dc.identifier.citationInternational Journal of Nursing Studies, 2018, v. 88, p. 104-113-
dc.identifier.issn0020-7489-
dc.identifier.urihttp://hdl.handle.net/10722/261871-
dc.description.abstractBackground: Professional caregivers bereave after patients’ deaths. Such bereavement can exert considerable influences on huge numbers of professional caregivers and their clients. No study, however, has synthesized scattered evidence on the core process of such bereavement, and no corresponding model exists. Aim: To systematically review and synthesize the experience of bereavement after patients’ deaths, and in particular, its core process, in professional caregivers’ own descriptions in existing literature, and to propose an integrated model on that basis. Design: A review was conducted following Enhancing Transparency in Reporting the Synthesis of Qualitative Research Statement (ENTREQ). Data source: CINAHL Plus, PubMed, PsycINFO, Scopus, Embase, and Web of Science were searched in April 2018 with keywords as combinations of “professional caregiver” and “bereavement”. References of eligible studies from pre-planned searches were manually screened. Review methods: Full-text and English-written qualitative studies published in peer-reviewed journals in or after 1980 were included. Their qualities were assessed by two of the authors independently. Meta-ethnography was employed to synthesize findings from previous studies. Results: Twenty-three studies met the inclusion criteria, the majority conducted in Western and developed regions of the world. Three core concepts were identified in the core professional bereavement process: (1) perceived nature of patients’ deaths; (2) bereavement reactions; (3) accumulated changes. Each concept consists of both a personal dimension and a professional dimension. Risk and protective factors and coping methods were unveiled to influence the core process. An integrated, process-oriented and multi-dimensional model was proposed on the basis of these findings. Conclusions: Patients’ deaths are significant events for professional caregivers, and they bring both personal and professional, both temporal and long-lasting impacts. Professional bereavement is distinctive from familial bereavement and deserves serious attention for its own sake. Attention, acknowledgment, and in-time support must be given to professional caregivers when they encounter patients’ deaths.-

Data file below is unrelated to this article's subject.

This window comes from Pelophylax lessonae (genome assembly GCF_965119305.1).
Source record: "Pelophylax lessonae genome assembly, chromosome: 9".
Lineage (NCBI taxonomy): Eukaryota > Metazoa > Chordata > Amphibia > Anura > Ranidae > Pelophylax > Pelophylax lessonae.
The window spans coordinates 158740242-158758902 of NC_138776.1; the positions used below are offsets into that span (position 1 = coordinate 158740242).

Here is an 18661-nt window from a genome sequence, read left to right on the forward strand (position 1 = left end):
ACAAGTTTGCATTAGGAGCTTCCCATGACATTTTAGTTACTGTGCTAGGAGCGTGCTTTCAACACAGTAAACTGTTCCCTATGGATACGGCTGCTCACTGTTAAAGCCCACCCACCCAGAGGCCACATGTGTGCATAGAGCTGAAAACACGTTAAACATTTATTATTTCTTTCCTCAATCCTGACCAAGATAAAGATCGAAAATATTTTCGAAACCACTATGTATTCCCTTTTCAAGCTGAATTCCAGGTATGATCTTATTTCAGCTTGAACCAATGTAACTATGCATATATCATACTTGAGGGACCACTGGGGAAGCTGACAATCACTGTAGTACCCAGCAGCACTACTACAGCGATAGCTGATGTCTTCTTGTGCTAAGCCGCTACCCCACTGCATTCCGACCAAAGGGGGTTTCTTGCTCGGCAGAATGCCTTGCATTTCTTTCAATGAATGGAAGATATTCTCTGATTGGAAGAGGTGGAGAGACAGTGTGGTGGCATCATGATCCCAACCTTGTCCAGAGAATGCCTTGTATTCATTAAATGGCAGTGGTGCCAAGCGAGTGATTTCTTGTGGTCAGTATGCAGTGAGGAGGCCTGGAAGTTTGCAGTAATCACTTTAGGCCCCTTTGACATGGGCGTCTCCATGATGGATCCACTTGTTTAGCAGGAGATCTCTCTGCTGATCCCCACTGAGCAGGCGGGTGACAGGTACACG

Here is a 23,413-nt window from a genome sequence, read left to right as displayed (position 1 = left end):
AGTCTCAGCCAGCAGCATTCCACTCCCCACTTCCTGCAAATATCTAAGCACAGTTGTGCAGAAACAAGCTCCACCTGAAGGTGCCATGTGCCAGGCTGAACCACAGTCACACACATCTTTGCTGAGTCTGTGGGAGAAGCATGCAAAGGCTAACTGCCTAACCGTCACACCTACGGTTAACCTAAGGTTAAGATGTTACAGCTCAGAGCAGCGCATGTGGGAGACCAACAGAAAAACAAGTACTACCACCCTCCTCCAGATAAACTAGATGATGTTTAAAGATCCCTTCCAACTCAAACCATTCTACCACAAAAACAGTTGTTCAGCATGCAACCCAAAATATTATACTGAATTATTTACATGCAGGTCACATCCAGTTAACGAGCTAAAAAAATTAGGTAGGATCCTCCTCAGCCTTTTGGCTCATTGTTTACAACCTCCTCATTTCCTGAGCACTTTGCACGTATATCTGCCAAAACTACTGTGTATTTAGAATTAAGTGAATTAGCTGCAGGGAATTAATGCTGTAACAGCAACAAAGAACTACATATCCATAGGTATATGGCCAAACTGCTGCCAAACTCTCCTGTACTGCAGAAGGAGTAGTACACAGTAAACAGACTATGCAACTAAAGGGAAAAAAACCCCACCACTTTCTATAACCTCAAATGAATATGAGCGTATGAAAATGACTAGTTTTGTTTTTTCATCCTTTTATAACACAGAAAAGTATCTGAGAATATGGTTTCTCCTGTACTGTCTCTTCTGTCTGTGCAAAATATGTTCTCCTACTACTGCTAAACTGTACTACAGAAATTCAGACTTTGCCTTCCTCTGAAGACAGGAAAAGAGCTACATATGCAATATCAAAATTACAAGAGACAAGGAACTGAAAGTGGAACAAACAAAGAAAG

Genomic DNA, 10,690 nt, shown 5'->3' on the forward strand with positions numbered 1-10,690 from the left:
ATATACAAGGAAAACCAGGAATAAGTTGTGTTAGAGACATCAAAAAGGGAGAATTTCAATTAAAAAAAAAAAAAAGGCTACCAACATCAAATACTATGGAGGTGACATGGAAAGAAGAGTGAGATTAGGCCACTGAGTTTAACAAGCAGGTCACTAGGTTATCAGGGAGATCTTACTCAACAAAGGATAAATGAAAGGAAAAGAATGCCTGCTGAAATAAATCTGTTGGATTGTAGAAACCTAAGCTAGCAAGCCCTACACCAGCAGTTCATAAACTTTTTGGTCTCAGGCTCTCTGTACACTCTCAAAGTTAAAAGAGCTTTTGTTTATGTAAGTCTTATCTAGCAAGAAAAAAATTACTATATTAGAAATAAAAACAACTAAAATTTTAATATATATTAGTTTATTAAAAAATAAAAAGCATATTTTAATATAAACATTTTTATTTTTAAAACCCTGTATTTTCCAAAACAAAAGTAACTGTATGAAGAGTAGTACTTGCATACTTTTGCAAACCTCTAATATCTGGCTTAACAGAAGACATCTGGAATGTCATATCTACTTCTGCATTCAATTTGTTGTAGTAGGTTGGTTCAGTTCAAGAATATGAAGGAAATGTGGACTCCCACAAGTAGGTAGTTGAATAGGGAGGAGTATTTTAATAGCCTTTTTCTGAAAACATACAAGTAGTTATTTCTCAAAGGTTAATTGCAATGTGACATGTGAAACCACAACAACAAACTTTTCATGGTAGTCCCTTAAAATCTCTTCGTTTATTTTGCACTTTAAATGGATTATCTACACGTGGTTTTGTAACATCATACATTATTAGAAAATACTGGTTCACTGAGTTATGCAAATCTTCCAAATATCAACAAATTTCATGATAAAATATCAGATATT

dc.languageeng-
dc.publisherPergamon. The Journal's web site is located at http://www.elsevier.com/locate/ijnurstu-
dc.relation.ispartofInternational Journal of Nursing Studies-
dc.subjectBereavement-
dc.subjectGrief-
dc.subjectProfessional caregivers-
dc.subjectReview-
dc.titleBereavement process of professional caregivers after deaths of their patients: A meta-ethnographic synthesis of qualitative studies and an integrated model.-
dc.typeArticle-
dc.identifier.emailChow, AYM: chowamy@hku.hk-
dc.identifier.authorityChow, AYM=rp00623-
dc.description.naturelink_to_subscribed_fulltext-
dc.identifier.doi10.1016/j.ijnurstu.2018.08.010-
dc.identifier.scopuseid_2-s2.0-85053338424-
dc.identifier.hkuros293009-
dc.identifier.volume88-
dc.identifier.spage104-
dc.identifier.epage113-
dc.identifier.isiWOS:000454965600013-
dc.publisher.placeUnited Kingdom-